This revised proposal builds on our exciting preliminary findings demonstrating the power of a mitochondrial targeted antioxidant to protect skeletal muscle from zidovudine (AZT)-induced dysfunction. Due to the success of HIV treatments, which often includes AZT, over 35% of all HIV patients in the US are 50 years and older. New data demonstrates that AZT-induced changes are very different in young and old skeletal muscle. However, the interactions between these life-saving therapies and aging on mitochondria remain poorly understood. AZT and other nucleoside reverse transcriptase inhibitors (NRTl) have significant mitochondrial toxicity that shares many characteristics with aging muscle, including increased mitochondrial mutations, reduced mitochondrial content, impaired energy production, and increased oxidative stress leading to muscle loss and frailty. Despite these similarities, there have been no studies examining the potential synergistic effects of aging and NRTl treatment on mitochondrial function in skeletal muscle. In this proposal, we use a common NRTl combination, AZT/3TC (combivir), to test whether aging exacerbates NRTI-induced mitochondrial toxicity and whether mitochondrial targeted antioxidants can prevent this mitochondrial dysfunction.
Aim 1 (Function) uses state of the art spectroscopic and traditional approaches to test whether aging worsens the functional decline in AZT/3TC treated muscle and whether mitochondrial targeted catalase (mCAT) is able to prevent this decline.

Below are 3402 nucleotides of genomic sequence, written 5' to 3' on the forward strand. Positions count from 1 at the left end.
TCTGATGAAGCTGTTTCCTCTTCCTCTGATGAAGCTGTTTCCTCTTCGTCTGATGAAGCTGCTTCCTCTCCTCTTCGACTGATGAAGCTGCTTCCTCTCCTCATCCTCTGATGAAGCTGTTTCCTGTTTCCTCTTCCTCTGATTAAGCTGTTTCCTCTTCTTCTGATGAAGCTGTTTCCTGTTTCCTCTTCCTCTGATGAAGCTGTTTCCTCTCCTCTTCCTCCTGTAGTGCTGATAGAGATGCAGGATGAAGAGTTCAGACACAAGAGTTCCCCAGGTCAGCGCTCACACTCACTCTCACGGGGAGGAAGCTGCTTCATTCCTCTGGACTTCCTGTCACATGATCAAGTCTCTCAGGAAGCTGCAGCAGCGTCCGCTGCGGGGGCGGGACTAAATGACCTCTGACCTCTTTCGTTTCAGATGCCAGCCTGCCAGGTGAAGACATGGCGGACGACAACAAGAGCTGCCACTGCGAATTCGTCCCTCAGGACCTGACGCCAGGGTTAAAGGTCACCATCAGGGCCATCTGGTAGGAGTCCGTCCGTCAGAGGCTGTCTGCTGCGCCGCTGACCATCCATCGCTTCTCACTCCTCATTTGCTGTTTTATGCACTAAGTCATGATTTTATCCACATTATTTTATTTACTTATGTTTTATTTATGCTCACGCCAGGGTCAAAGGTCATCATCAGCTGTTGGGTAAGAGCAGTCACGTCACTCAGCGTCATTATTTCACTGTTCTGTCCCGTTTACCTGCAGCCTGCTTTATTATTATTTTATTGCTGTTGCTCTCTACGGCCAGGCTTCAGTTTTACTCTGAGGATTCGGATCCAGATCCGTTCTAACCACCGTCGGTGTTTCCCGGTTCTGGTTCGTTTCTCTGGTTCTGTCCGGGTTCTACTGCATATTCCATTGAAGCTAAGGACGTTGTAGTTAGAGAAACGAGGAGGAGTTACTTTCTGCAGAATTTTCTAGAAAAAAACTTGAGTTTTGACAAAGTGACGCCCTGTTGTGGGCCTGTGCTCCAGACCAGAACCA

Aim 2 (Mechanism) elucidates the cellular mechanisms underlying AZT/3TC toxicity and mCAT protection in young and old mouse muscle. We combine methods developed during the last P01 grant cycle for measuring changes in the mitochondrial proteome, damage, and quality control processes.
Aim 3 (Translation) tests the potential for translating the protective effects of the transgenic mCAT model to human application. We test whether newly developed mitochondrial targeted antioxidant peptides (SS peptides) can protect against AZT/3TC toxicity in young and old mouse muscles. We combine methods from Aims 1 and 2 to measure in vivo functional outcomes and underlying mechanisms of protection of the SS peptides.
This study has great translational potential for developing new interventions to reduce pathology in conditions where ROS production and mitochondrial dysfunction lead to frailty, such as aging, HIV, cancer and neurodegeneration. The close collaboration with Projects 1, 2 and 3 presents a unique opportunity to determine how mitochondrial targeted antioxidants can be optimized for best effects in multiple disease and organ systems.
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